California Appellate Court Refuses to Enforce Arbitration Clause in a Trust Document

Courts have reached conflicting results regarding the enforceability of an arbitration clause in a trust document.  For example, last year, the Texas Supreme Court held that a beneficiary was bound to an arbitration clause in a trust document (click here to see an earlier blog post about the Texas case).  The Texas Supreme Court reasoned that because a beneficiary accepts the benefits of a trust, the beneficiary is bound by the terms of the trust, including the arbitration clause.  However, an Arizona appellate court reached the opposite result, finding that the trust document was not a “contract” within the meaning of the state’s arbitration statute.

Earlier this week, a California appellate court refused to enforce an arbitration agreement in a trust.   McArthur v. McArthur, No. A137133 (Cal.App. 1 Dist. Mar. 11, 2014) (click here for a copy of the decision).  In this case, a mother created a trust, naming her three daughters as coequal beneficiaries.  After ten years, the trust document was amended to name one daughter, Kristi, as a co-trustee and to give that daughter a greater allocation, and the trust document was also amended to include an arbitration clause.  After the mother died, another daughter filed a petition contesting the trust.  The petition sought to remove Kristi as a trustee, alleging that the amended trust was void because Kristi had used undue influence over the mother who lacked capacity when executing the amendment.  Kristi then moved to compel arbitration of her sister’s claims pursuant to an arbitration provision in the amended trust document.  The trial court refused to enforce the arbitration provision.

The California appellate court also refused to enforce the arbitration provision and affirmed the denial of the motion to compel.  The appellate court acknowledged the Texas and Arizona decisions involving arbitration clauses in trust agreements, as well as a few other decisions involving the trust fact pattern, and the appellate court reasoned that the plaintiff sister in this case was not attempting to accept benefits under the amended trust or enforce rights under the amended trust.  Instead, the plaintiff sister argued the amended trust is invalid and should be set aside.  As a result, the appellate court reasoned the plaintiff sister had not consented to the terms of the amended trust, and hence the plaintiff sister was not bound to arbitrate.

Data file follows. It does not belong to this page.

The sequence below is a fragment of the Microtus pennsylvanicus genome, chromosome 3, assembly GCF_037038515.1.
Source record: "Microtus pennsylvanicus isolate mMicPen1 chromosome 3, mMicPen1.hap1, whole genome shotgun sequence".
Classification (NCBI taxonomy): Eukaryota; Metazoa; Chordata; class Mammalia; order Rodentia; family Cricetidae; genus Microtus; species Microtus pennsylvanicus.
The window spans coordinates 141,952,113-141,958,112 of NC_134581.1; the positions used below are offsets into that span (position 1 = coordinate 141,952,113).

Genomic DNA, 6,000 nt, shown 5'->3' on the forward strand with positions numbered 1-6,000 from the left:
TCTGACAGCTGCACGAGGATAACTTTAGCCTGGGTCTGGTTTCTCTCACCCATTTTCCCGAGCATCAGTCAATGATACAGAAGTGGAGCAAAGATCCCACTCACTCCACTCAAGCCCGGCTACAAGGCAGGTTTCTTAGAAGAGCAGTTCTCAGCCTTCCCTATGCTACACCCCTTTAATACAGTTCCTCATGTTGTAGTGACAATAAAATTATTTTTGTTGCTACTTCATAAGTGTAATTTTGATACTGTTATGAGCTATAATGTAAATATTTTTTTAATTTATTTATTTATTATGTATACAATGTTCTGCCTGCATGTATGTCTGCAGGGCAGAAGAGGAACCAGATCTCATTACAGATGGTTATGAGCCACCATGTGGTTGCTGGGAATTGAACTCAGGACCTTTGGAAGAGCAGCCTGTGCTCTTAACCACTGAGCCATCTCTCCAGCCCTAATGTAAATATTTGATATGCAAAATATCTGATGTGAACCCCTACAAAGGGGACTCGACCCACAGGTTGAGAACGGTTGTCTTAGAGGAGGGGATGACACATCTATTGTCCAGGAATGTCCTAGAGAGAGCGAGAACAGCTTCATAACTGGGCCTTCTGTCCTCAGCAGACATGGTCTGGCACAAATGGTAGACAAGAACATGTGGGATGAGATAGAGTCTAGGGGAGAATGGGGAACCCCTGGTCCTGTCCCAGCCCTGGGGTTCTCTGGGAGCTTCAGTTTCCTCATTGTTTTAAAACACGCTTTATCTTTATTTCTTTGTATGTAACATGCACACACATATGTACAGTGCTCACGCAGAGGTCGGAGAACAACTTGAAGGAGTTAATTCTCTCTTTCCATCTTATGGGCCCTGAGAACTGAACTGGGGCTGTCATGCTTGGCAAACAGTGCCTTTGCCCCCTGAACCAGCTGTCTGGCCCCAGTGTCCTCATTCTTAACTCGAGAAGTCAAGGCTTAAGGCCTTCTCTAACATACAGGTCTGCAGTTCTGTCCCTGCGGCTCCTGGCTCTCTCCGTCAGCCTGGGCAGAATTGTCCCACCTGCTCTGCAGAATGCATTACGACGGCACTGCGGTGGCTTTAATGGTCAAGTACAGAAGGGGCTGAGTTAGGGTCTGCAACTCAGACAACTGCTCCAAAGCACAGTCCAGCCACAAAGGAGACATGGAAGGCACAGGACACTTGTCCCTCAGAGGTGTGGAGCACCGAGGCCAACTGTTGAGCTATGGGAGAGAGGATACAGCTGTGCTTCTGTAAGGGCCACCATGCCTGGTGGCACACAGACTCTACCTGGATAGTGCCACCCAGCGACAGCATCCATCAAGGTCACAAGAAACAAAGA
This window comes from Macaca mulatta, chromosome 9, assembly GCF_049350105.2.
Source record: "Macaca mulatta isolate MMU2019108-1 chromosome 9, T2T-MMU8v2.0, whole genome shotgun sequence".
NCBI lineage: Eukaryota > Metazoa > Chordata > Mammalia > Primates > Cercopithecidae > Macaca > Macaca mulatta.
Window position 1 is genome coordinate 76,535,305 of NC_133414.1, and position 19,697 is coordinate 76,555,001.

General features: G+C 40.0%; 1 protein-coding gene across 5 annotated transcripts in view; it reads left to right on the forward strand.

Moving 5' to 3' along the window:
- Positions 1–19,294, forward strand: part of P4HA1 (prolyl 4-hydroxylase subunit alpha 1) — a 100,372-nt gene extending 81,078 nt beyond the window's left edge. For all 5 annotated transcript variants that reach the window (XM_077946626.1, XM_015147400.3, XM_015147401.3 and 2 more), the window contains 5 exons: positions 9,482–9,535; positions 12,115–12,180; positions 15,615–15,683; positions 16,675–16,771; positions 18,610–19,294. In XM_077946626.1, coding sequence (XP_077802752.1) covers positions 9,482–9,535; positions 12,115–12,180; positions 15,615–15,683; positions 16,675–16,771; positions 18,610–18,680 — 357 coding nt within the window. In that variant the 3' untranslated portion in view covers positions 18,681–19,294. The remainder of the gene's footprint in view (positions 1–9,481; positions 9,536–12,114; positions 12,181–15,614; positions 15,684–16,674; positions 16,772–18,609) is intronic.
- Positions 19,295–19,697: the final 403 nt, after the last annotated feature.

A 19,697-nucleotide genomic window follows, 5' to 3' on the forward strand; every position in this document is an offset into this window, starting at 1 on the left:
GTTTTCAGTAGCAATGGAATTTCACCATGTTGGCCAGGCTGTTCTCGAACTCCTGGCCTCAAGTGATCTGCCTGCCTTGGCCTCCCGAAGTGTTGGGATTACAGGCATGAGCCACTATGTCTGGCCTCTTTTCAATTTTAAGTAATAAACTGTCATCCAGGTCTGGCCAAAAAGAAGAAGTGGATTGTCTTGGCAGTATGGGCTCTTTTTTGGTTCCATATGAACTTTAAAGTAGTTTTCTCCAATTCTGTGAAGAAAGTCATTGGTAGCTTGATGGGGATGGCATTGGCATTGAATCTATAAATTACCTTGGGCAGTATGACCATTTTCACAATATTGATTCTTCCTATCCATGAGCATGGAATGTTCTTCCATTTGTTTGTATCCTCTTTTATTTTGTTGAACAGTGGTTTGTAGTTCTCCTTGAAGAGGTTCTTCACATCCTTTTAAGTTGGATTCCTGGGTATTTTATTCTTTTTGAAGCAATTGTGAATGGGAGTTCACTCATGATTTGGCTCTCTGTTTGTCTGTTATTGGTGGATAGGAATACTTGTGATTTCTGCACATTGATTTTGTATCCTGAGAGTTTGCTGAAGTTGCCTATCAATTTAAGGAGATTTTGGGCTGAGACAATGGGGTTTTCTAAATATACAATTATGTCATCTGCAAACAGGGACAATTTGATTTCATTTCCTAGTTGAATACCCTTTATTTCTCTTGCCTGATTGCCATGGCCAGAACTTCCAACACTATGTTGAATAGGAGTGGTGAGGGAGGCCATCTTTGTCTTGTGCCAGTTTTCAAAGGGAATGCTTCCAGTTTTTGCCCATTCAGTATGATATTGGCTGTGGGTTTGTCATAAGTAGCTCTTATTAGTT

1 Comment

  1. I’m a trusts-and-estates litigator practicing in Florida, which was the first state to pass legislation expressly authorizing and enforcing arbitration clauses in wills and trusts (F.S. 731.401). From my perspective there are two chief selling points for mandatory arbitration clauses in trusts and wills. First, if your arbitration clause is properly drafted, your case gets decided by a specialized trusts and estates lawyer (or lawyers) with real-life experience handling complex estate matters (usually 10+ years) vs. a randomly assigned state-court judge, who almost never has any private-practice experience dealing with complex estate matters (most judges are former prosecutors). Second, by privatizing the dispute-resolution process the parties can, to the extent permitted by F.S. 731.401 (and there are limitations), opt out of the dysfunctions inherent to an overworked and underfunded state court system. This second point is what tips the scales for me. For more on a Florida lawyer’s perspective of this issue, see my blog:

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